Along with destroying the Buddha statue, Chinese authorities destroyed 45 huge prayer wheels too erected near Drakgo monastery, which are close to the heart of every devout Tibetan. Large vertical prayer flags were also removed from their staves and burned, causing much fear and agony in the minds of Tibetans.

Spinning the prayer wheels, which contain scrolls of scriptures with Buddhist mantras into a clockwise rotation for the well-being of others, is a very old tradition of Tibetans. It has also been part of Tibetan Buddhist culture to erect statues of Buddha to ward off misfortunes and put up prayer flags for good luck.

Demolishing Buddhist statues and structures, destroying prayer wheels and the prayer flags most disrespectfully is an attack on the centuries-long traditions of Tibetans and amounts to grave violation of their fundamental human rights.

Tibetans and monks are horrified how their culture, tradition and religion is destroyed so brutally by the Chinese. They view it as a cultural revolution like crackdown as their religion, culture, language and traditions are brutally crushed. This attempt by Beijing to wipe off Tibetan culture is the worst kind of brutality. Tibetans are denied the right to practice their religion and follow their traditions.

Even more serious than this is that Tibetans have no right to even protest against these Chinese atrocities which include intensified campaign against the Dalai Lama, expansion of legal measures tightening state control over Tibetan religion and destroying symbols of religion and culture as happened in Drakgo.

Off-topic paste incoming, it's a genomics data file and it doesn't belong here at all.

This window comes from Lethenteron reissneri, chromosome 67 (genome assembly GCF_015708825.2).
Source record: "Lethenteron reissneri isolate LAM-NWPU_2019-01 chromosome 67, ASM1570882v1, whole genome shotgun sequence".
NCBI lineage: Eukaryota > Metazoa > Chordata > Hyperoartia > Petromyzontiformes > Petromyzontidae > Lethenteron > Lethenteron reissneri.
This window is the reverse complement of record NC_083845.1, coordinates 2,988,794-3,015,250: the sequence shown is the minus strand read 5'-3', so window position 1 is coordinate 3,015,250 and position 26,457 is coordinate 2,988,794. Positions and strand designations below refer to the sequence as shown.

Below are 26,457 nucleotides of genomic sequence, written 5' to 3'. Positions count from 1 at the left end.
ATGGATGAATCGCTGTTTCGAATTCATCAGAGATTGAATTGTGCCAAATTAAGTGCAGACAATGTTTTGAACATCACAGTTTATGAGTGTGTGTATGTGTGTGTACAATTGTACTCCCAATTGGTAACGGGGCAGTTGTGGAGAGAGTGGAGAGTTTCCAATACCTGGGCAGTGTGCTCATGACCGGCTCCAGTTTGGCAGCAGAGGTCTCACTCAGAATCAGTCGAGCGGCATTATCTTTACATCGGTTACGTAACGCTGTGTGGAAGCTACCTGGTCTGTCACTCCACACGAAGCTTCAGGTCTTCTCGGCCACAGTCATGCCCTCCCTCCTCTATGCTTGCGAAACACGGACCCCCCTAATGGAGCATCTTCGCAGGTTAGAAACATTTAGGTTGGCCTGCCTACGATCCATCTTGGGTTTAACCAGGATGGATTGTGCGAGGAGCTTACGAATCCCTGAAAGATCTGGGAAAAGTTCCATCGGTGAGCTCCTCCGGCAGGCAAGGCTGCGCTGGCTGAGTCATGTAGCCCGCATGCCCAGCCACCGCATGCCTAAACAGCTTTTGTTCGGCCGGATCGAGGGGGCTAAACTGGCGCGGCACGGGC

If Tibetans dare to protest, then they face a torturous future, amounting to arbitrary arrests, enforced disappearances and inhumane treatment or punishment. A large number of Tibetans have taken to an extreme measure of protest, they have set themselves on fire in Tibet, including students, monks, nuns and farmers.

Tibetans have been using self-immolation as a means to show their resentment against Chinese crackdown.

The PRC has been keeping a tight control over religious practice and teachings in Tibetan areas with the aim of maintaining the supremacy and authority of the Chinese Communist Party.

For CCP, ‘acceptable’ religious behaviour and religion is that which does not interfere with or challenge the legitimacy and status of the Party. If exercise of religious freedom is detrimental to the broader political concerns of the state, it will duly be suppressed. The authority of the CCP is supreme.

CCP leadership’s stated policy regarding Tibetan Buddhism is to “keep it in line with the socialist society” and this was clearly stated by then president of PRC Hu Jintao in 2011. From 1994 onwards, the Chinese authorities have been following an aggressive campaign against the Dalai Lama, including prohibitions on the display of his photographs and obligation for monks and nuns to denounce the Dalai Lama.

Many Tibetans who have self-immolated have attempted to highlight their religious persecution even through their death. Some have self-immolated beside a stupa or a monastery. Others have self-immolated during prayer ceremonies. One such incident, which was widely reported in 2013, when two Tibetans set fire to themselves and died on February